The world must not forget that campaigns such as #metoo – to recognize the everyday violence committed against women – remain far from the reach of women in conflict. Without the necessary steps toward prevention and accountability, sexual violence remains common in conflict areas in Myanmar. In order to fulfill its commitments and prevent sexual violence, the Myanmar government should draft a National Action Plan on the implementation of UNSC Resolution 1325 on Women, Peace and Security, incorporating women’s voices from conflict-affected communities and rights-based civil society. The National Action Plan on Women, Peace and Security and the Prevention and Protection of Violence Against Women Law should include provisions that address accountability for sexual violence and reparation for victims. Meanwhile, the military should stop committing such crimes and make a practice of transferring cases of sexual violence to civilian courts, as is already permitted by law. The civilian government should prioritize constitutional reform in order for the military to be under civilian control, and to end military impunity. Also crucial to prevention and protection is an improved system of protection for victims when they file complaints and speak out against the military, and reform of the defamation laws that can currently be used to file criminal charges against victims of serious human rights violations including sexual violence.

Sexual violence as a weapon of war perpetuates conflict and leaves a legacy of pain and suffering. Until the cycle of impunity is broken by holding perpetrators accountable and ensuring reparation for victims, these crimes will continue and true peace and reconciliation will be unattainable.

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[1] One year following the 1988 pro-democracy uprising, the former military junta changed the country’s name from Burma to Myanmar overnight. Progressive Voice uses the term ‘Myanmar’ in acknowledgement that most people of the country use this term. However, the deception of inclusiveness and the historical process of coercion by the former State Peace and Development Council military regime into usage of ‘Myanmar’ rather than ‘Burma’ without the consent of the people is recognized and not forgotten. Thus, under certain circumstances, ‘Burma’ is used.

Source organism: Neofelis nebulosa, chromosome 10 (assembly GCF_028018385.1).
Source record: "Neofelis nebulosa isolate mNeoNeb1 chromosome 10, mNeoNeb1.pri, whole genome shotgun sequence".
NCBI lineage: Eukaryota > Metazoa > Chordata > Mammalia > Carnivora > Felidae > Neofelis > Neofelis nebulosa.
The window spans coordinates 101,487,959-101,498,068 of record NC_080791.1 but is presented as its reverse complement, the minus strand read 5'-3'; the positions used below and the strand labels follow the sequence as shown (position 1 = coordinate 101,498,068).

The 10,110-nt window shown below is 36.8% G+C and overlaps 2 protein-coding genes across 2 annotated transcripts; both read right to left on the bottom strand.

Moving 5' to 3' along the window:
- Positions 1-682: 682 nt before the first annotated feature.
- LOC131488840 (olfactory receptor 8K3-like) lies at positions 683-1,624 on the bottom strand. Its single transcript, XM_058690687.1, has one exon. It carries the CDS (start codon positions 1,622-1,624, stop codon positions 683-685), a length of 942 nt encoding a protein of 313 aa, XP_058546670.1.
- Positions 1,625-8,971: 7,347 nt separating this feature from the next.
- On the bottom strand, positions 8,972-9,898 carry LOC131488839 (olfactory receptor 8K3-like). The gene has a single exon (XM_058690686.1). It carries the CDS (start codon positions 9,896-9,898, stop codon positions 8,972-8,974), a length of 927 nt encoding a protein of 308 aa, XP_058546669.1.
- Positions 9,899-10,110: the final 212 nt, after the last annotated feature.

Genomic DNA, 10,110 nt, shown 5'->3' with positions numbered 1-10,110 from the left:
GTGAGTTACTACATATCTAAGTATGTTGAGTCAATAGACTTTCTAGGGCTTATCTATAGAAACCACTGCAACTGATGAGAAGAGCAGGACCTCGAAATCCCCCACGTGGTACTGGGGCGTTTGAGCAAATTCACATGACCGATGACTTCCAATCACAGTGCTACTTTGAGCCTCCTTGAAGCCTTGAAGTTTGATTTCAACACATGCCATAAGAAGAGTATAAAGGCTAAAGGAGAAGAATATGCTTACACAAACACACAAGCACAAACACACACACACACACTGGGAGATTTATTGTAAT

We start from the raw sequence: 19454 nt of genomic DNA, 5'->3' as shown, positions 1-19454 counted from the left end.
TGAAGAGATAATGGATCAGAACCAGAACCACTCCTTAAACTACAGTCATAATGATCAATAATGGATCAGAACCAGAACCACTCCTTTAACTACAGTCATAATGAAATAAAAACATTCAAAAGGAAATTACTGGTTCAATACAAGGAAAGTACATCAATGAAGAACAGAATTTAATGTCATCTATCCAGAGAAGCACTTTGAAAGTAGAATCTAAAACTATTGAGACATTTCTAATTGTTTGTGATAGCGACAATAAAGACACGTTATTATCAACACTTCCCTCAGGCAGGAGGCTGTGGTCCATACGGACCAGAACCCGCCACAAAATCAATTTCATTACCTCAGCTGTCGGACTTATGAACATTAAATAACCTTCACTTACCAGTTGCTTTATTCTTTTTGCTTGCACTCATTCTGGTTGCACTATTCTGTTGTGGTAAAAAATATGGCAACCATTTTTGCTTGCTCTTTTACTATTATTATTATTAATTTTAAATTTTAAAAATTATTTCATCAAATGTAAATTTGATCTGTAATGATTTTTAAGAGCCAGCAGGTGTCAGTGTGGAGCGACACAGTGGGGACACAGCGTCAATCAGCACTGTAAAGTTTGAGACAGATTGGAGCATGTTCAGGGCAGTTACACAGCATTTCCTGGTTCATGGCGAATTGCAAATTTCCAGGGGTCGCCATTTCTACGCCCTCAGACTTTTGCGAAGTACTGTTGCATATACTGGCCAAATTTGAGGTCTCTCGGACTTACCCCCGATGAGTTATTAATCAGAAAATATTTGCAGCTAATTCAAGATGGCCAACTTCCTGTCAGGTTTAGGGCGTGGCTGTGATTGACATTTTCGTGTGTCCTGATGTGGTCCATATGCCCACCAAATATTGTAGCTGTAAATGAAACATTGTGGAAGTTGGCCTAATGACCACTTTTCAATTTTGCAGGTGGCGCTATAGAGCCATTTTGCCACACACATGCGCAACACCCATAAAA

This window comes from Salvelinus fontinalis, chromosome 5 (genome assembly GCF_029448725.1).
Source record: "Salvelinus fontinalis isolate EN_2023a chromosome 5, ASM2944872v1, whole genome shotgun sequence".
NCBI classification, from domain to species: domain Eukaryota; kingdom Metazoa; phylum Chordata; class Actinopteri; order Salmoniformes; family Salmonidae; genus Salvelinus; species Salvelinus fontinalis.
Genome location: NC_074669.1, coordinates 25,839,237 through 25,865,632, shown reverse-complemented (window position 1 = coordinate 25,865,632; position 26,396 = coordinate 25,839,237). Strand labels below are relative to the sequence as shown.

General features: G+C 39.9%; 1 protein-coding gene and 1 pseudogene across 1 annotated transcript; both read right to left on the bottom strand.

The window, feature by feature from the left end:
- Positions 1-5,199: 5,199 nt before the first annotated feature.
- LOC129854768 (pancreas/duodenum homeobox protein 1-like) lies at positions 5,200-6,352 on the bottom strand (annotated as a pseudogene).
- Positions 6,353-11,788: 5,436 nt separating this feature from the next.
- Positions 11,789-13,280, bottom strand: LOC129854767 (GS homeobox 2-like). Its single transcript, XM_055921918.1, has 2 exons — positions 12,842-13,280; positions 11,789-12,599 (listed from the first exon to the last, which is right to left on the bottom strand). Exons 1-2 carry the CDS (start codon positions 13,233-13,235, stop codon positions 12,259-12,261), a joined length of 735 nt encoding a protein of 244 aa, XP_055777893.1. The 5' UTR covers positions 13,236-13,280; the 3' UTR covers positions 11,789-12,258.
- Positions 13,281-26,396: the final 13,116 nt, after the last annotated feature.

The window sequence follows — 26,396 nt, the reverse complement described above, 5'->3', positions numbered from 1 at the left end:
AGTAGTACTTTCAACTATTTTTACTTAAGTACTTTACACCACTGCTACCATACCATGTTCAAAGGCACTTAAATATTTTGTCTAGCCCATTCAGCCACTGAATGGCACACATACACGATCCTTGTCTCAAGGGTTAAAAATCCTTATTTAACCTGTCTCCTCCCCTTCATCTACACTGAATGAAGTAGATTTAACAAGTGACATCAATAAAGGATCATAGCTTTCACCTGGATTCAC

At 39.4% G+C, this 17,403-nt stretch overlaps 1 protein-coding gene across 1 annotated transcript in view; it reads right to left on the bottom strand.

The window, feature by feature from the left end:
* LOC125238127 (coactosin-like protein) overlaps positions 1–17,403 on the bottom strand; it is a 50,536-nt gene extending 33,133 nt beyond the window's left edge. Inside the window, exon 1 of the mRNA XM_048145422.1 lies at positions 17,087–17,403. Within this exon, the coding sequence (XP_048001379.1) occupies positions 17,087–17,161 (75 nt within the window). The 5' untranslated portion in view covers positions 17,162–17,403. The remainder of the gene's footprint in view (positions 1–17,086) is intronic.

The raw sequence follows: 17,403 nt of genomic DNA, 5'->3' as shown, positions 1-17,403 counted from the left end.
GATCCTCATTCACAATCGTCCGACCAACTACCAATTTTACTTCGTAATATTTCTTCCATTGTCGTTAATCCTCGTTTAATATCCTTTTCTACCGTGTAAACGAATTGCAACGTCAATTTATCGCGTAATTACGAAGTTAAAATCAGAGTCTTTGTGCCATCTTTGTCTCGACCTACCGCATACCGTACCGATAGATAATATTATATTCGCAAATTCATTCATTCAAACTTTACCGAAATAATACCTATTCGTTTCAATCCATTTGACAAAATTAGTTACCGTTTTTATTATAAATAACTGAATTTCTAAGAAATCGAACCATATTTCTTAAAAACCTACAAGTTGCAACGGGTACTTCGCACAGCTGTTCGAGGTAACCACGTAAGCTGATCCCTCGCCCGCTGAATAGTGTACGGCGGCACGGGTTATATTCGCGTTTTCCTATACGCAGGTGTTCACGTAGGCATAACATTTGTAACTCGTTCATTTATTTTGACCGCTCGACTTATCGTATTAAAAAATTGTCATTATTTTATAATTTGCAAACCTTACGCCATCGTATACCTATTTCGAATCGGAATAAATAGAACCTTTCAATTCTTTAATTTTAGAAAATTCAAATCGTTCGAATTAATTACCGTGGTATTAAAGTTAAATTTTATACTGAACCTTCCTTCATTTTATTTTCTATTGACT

Resources from the past week

actions

Statements and Press Releases

New report: Moratorium on Natural Resource Projects in Ethnic States will Help End Ethnic Conflict
By Burma Environmental Working Group

Burma Kachin Christians Jailed after Exposing Church Destruction
By Christian Solidarity Worldwide

Myanmar: Drop Case Against Kachin Religious Leaders
By Fortify Rights and Human Rights Watch

Myanmar: End Judicial Harassment of Swe Win, Drop Charges
By Fortify Rights

Experts of the Independent International Fact Finding Mission on Myanmar conclude visit to Bangladesh
Independent International Fact-Finding Mission on Myanmar established by HRC resolution 34/22

Stakeholders Press Energy Companies Doing Business with Myanmar to Address Rohingya Crisis
By International Campaign for the Rohingya

Accountability for Human Rights Abuses in Rakhine State, Burma
By US Department of State

Myanmar: UN Security Council Must Act on Rohingya Crisis – UN Expert
By UN Special Rapporteur on the human rights situation in Myanmar, Yanghee Lee

Cardin Labels Burmese Rohingya Crisis ‘Genocide’, Presses Administration for Answers
By U.S. Senator Ben Cardin (D-Md.), Ranking Member of the Senate

reports

Reports

Resource Federalism: Roadmap for Decentralised Governance of Burma’s Natural Heritage
By Burma Environmental Working Group

Remarks: Violence in Rakhine State, Myanmar
By Fortify Rights

Item 72: Report of the Special Rapporteur on the Situation of Human Rights in Myanmar
By UN Special Rapporteur on the human rights situation in Myanmar, Yanghee Lee


Progressive Voice is a participatory, rights-based policy research and advocacy organization that was born out of Burma Partnership. Burma Partnership officially ended its work on October 10, 2016 transitioning to a rights-based policy research and advocacy organization called Progressive Voice. For further information, please see our press release “Burma Partnership Celebrates Continuing Regional Solidarity for Burma and Embraces the Work Ahead for Progressive Voice.